Yesterday afternoon we learned that Derek Chauvin, the police officer who killed George Floyd, was found guilty on all of the charges that were brought by the prosecutors. We know that many of us were anxiously awaiting this news, and hoping for some measure of accountability.
As much as we are heartened by this verdict, we recognize that there is still much work to be done to address racial inequality, structural violence, and police reform before we can truly celebrate transformative change in the United States. The verdict affirms again the need for the intersectional work we are engaging in as an Institute community.
In an interview for the Toronto Star, our colleague, Professor David Anderson Hooker, framed the need for ongoing work. He said, “The verdict was a relief. And it is also a possible illusion. We’re not yet certain that justice will be a regular occurrence. It could in fact be that the justice that Black and Brown communities are seeking is not available from within the legal system as it is currently configured.”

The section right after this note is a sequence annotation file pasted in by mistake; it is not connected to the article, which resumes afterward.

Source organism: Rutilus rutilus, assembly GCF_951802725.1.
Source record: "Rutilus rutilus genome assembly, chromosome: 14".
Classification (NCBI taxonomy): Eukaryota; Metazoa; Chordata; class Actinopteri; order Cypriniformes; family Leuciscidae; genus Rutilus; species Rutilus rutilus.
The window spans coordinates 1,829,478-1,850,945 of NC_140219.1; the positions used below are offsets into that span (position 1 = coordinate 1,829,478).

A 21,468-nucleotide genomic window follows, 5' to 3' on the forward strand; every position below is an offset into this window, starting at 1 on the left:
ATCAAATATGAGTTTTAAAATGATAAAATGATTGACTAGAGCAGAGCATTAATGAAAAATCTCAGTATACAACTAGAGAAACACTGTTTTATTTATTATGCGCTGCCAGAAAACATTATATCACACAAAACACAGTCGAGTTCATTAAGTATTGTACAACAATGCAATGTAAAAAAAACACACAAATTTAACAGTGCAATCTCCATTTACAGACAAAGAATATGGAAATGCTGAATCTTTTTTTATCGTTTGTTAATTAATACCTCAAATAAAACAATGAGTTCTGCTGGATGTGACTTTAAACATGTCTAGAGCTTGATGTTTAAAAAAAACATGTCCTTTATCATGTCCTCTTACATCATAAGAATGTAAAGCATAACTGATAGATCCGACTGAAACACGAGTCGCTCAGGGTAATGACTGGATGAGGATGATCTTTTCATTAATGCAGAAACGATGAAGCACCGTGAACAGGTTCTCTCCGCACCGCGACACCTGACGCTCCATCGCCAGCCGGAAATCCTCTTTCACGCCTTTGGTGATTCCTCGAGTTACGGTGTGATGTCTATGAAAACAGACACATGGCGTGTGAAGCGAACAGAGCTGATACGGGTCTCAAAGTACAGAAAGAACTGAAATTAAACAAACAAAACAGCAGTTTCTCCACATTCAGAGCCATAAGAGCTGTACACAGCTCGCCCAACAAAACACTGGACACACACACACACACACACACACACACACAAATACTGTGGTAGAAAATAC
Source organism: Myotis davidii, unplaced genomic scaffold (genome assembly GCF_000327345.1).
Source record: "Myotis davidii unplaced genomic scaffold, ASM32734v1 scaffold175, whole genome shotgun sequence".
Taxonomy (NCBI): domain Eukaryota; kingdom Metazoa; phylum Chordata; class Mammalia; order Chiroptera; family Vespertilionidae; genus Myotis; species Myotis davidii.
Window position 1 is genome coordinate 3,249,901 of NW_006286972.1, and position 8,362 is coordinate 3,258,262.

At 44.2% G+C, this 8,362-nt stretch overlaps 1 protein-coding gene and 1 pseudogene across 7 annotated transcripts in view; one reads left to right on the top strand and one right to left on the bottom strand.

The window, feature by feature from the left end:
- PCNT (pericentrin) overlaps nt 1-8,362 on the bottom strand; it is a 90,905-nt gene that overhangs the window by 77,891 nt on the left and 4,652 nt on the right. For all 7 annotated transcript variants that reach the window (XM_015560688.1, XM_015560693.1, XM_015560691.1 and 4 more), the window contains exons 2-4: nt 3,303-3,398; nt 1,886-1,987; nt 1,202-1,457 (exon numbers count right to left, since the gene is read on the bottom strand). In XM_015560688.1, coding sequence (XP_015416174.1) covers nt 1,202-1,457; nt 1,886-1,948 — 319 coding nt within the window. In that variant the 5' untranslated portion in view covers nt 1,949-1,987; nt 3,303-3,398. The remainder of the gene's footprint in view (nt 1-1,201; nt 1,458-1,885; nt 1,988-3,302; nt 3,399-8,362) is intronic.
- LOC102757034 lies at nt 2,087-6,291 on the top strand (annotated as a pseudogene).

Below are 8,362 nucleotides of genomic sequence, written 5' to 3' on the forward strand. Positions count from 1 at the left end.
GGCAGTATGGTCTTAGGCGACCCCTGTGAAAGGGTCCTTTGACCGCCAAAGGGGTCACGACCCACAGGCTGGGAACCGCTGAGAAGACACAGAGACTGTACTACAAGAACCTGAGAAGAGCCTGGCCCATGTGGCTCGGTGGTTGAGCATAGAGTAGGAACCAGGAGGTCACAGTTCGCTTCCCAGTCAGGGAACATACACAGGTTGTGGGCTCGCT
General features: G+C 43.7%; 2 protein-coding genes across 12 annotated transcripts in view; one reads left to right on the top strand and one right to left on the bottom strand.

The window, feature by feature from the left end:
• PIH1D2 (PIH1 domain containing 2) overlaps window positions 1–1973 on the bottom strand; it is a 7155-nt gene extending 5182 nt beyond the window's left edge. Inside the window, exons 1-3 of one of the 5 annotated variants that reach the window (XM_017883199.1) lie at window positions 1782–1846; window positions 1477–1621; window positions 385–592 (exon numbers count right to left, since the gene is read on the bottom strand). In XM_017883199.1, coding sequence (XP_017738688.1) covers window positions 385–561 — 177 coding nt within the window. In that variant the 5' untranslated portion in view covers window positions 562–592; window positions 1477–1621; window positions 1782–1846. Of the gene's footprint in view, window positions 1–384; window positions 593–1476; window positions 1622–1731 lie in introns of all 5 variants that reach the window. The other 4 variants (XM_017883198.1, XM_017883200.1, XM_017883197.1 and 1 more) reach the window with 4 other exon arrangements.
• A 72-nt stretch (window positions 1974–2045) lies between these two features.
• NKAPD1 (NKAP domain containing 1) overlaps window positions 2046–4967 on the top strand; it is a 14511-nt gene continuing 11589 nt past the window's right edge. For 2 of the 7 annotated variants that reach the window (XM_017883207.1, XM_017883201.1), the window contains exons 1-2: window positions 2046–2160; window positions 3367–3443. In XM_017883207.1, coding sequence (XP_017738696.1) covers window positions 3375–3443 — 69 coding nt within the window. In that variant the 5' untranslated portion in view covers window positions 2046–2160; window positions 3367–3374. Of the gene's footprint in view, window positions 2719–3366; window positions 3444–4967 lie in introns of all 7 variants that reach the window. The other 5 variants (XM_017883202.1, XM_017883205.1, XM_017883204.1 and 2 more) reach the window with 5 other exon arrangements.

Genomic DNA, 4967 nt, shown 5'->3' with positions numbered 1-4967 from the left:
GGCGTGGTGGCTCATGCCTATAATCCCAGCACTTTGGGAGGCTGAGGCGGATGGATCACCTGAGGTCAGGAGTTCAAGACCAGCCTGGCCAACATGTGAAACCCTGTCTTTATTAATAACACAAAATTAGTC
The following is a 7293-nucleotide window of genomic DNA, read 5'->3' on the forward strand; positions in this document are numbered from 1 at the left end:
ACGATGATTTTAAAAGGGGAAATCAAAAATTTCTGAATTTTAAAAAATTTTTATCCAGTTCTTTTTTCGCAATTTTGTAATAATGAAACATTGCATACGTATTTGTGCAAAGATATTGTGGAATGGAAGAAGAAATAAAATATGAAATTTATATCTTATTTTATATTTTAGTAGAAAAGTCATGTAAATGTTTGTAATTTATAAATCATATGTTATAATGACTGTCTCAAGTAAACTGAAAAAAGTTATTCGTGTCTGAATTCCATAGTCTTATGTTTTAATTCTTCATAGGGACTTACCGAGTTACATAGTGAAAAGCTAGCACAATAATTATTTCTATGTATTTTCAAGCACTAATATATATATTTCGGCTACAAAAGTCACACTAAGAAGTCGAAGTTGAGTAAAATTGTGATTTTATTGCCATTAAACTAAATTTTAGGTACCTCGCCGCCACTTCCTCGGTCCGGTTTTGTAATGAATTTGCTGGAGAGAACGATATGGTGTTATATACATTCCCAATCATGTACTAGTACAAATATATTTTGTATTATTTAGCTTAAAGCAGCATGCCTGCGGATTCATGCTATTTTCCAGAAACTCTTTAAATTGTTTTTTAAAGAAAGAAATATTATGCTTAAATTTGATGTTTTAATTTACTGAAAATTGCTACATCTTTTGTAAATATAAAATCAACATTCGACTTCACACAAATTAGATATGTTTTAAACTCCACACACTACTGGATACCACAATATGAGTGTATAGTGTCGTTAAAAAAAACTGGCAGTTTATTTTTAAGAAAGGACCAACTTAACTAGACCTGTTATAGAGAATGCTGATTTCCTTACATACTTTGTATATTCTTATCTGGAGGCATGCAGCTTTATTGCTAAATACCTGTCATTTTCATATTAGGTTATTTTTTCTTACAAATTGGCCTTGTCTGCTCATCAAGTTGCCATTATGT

Today we want to commit ourselves once again to the hard work of naming and transforming systems of oppression and racist ways of being in our own community, on our campus, in our country, and around the world.
John M. Regan, Jr. Director
Kroc Institute for International Peace Studies